In-law issues...

I’ve thought about posting about this for a while, but held off. There’s been another ‘incident’ and I think I really need advice on how to address the situation.

I don’t want to go into the entire litany of offenses, but after I started dating her brother, it was like a switch flipped and my now-SIL decided she hated me. They had always had a rocky relationship because she was the baby of the family and their parents really spoiled her and never told her no and there still is a big double-standard to this day. It’s highly possible she suffers from narcissism, but I am not a psychologist and don’t want to make that claim when I’m not qualified to do so. Either way, she has treated us terribly for years and eventually we decided that we are not willing to engage with her anymore until she turns over a new leaf and sincerely apologizes.

So we have had barely any contact with her for a while, which has been fine…EXCEPT my husband’s parents will not accept the situation. They’re constantly trying to guilt trip my husband and me and will not admit that SIL has ever done anything wrong. It’s gotten worse since we had our baby, because they keep trying to push her on us and claim it’s not fair for our child not to see her aunt and have a relationship with her. In my husband’s words, yes, it is unfair that her aunt has made it so we cannot have a relationship with her, but that’s not on us. We firmly believe that if you treat the parents disrespectfully and abusively, you are not entitled to a relationship with the child, blood or no blood.

A few weeks ago, SIL acted up again and profoundly insulted me, but FIL and MIL have done nothing but make excuses for her and act like we’re being unreasonable. I really don’t know what to do. I’m just so exhausted of them getting angry with us when she’s the one who keeps treating us poorly. If she apologized and showed us she had changed, we’d open our arms to her, but we’re not willing to just sit there and take abuse, especially not in front of our daughter. Every time my husband has given her a chance, she’s thrown it back in his face and insulted him. This SIL issue is a big snag in our relationship with my husband’s parents and I’m at a loss. I understand that they love her unconditionally and she’s their daughter and they don’t want to see her as a wrongdoer, and that having their children be estranged is hurtful, but I’m exhausted by this constantly popping up and causing drama and I just wish they’d accept that she is, for now, regrettably not part of our lives.

Just as a start, how about “That’s between me and sis, mom and dad”

There’s a secular advice blogger named Captain Awkward who specializes in this sort of think. Have a look at her archives–I think you’ll find some good stuff.

I don’t have time to track down anything more relevant (but I’m totally sure there is something), but here’s a recent advice letter dealing with the problem of a sister who borrowed a lot of money, is not paying it, and the poor lender sister being seen by the extended family as the bad guy:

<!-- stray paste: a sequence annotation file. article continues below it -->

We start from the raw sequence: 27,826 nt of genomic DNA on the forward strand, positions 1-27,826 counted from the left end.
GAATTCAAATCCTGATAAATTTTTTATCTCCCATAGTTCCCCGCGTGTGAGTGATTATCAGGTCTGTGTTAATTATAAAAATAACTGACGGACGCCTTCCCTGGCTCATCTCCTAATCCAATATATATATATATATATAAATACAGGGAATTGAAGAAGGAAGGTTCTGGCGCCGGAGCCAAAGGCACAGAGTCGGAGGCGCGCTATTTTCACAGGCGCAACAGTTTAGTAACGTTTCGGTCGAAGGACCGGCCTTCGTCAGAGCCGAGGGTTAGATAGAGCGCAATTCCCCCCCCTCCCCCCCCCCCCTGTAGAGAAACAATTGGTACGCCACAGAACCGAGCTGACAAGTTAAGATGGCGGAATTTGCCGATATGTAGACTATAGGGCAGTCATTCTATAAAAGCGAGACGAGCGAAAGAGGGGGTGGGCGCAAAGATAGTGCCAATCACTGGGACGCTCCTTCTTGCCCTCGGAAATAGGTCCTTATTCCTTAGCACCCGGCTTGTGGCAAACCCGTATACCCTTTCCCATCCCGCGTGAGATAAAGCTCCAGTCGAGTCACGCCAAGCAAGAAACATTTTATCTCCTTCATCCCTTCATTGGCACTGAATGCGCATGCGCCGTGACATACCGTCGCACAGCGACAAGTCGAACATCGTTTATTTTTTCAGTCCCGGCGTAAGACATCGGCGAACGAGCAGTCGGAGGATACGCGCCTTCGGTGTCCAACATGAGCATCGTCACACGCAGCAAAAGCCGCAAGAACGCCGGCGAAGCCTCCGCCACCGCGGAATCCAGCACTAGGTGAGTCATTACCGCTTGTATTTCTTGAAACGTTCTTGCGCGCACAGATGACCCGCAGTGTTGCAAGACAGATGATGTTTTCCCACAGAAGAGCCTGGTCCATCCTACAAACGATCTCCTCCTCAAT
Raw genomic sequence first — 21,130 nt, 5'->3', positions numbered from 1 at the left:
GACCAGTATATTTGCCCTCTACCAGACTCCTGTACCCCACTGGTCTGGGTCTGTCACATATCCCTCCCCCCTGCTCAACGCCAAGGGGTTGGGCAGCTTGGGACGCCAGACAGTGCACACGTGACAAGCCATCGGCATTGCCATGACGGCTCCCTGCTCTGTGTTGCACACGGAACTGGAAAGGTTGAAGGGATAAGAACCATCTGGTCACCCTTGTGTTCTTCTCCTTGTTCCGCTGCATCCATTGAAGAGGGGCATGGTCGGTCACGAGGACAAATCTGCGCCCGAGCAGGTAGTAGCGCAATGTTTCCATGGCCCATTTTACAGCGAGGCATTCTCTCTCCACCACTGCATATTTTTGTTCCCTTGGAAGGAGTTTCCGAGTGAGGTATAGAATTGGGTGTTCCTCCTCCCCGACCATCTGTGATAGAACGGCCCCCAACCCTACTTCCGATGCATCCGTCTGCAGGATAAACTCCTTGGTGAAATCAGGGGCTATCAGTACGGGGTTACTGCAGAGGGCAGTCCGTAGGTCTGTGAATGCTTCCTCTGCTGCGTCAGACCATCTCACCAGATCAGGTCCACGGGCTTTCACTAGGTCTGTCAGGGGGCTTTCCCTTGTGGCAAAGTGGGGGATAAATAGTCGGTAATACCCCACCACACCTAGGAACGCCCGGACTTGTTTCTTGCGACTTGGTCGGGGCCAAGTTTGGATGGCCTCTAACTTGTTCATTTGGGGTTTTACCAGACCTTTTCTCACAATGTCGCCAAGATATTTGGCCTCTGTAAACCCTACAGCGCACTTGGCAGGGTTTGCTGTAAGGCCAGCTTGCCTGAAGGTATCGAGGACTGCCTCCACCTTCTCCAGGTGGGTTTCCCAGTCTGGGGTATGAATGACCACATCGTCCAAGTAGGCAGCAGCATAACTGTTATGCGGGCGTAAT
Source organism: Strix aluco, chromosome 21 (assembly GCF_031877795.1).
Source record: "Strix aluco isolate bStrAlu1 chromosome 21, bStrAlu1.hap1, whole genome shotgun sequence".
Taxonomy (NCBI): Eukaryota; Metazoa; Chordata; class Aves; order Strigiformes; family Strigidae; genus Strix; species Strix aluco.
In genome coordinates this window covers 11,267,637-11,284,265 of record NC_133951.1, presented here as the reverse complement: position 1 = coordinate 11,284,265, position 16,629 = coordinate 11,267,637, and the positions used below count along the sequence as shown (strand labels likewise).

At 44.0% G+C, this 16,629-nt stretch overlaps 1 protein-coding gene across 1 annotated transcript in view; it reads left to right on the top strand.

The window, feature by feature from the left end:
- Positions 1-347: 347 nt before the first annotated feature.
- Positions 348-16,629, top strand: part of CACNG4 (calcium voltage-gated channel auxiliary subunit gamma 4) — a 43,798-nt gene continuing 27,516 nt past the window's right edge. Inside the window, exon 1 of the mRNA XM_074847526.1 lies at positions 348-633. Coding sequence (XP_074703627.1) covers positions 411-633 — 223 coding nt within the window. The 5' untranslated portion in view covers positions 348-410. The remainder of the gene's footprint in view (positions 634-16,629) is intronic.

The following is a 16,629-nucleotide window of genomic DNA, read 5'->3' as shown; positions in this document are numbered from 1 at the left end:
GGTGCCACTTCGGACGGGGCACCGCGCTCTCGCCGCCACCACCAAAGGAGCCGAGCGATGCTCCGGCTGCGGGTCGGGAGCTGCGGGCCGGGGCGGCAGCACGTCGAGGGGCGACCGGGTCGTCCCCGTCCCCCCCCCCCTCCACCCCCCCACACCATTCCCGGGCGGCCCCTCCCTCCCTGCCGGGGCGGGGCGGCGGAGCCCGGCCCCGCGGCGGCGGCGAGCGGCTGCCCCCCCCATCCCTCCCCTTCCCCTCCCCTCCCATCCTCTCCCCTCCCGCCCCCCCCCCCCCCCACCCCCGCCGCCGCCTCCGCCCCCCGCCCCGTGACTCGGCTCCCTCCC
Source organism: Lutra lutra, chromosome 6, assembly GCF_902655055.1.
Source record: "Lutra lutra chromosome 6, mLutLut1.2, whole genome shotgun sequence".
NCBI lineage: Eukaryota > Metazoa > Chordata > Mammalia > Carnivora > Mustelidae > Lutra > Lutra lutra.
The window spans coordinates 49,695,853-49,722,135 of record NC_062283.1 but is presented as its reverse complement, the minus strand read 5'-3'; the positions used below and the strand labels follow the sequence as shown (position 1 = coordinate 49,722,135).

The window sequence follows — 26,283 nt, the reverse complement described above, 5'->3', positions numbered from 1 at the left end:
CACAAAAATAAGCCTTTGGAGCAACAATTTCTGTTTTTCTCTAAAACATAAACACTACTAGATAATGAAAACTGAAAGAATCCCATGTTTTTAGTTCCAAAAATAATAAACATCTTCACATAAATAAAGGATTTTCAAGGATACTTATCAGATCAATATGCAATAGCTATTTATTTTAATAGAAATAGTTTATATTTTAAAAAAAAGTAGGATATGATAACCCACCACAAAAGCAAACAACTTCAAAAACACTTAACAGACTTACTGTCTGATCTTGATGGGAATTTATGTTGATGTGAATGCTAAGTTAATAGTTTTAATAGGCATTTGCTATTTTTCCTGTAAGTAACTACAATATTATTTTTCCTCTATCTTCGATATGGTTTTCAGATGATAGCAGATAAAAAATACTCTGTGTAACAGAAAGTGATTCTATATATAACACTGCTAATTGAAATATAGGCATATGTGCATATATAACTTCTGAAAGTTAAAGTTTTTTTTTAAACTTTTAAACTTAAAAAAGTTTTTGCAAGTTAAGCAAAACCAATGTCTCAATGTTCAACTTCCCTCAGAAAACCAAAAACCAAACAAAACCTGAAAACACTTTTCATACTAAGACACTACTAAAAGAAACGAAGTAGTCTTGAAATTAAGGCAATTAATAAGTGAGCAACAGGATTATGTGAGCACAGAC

If I were you, I’d just skim the archives looking for sibling and parent stuff. Captain Awkward is really good at coming up with scripts and learning about how to defend boundaries politely.

Good luck!

“These are our boundaries, they are not up for discussion.”

Don’t engage. Don’t explain. Don’t rationalize. Don’t defend. These are your boundaries, and that’s it.

If they try to bring it up, cut them off immediately-- get up and leave, hand up the phone, whatever. Tell them once that they have crossed the boundary line and if they continue, follow through with the consequence-- which might be limited interaction with THEM as well as SIL.

Thank you! I’ll definitely check that out right now.

Oh, something I neglected to mention in my OP is that I’m not sure how to respond if/when the ILs visit and try to “talk up” SIL to our daughter either in person or on the phone. That’s a long ways away as we only see them once or twice a year and our daughter is still a baby, but if anyone has a polite way to deal with that eventuality, then I’d be very grateful. My husband’s suggestion is that we say we’d prefer to be the one to introduce other relatives to her.

That’s what I was afraid we’d have to do…My husband will try to change the subject or else make an excuse and say he has to go, but I agree we need to be more direct. I’m not sure how up to that my husband will be.

I hate conflict and I guess I’m just afraid of how they’ll react. With this past incident, MIL got passive aggressive and then gave us the silent treatment, and then complained to FIL who called us late at night :mad:, almost waking up the baby, to try and rationalize everything SIL had done.


Reading one of the Boundaries books might also be helpful.


This one is relevant:

Thank you! I sent this to my husband.

This is a grey area, just my two cents. Although that is probably not what you wanted to hear at this point. Admittedly though, you are jumping the gun here by a few years!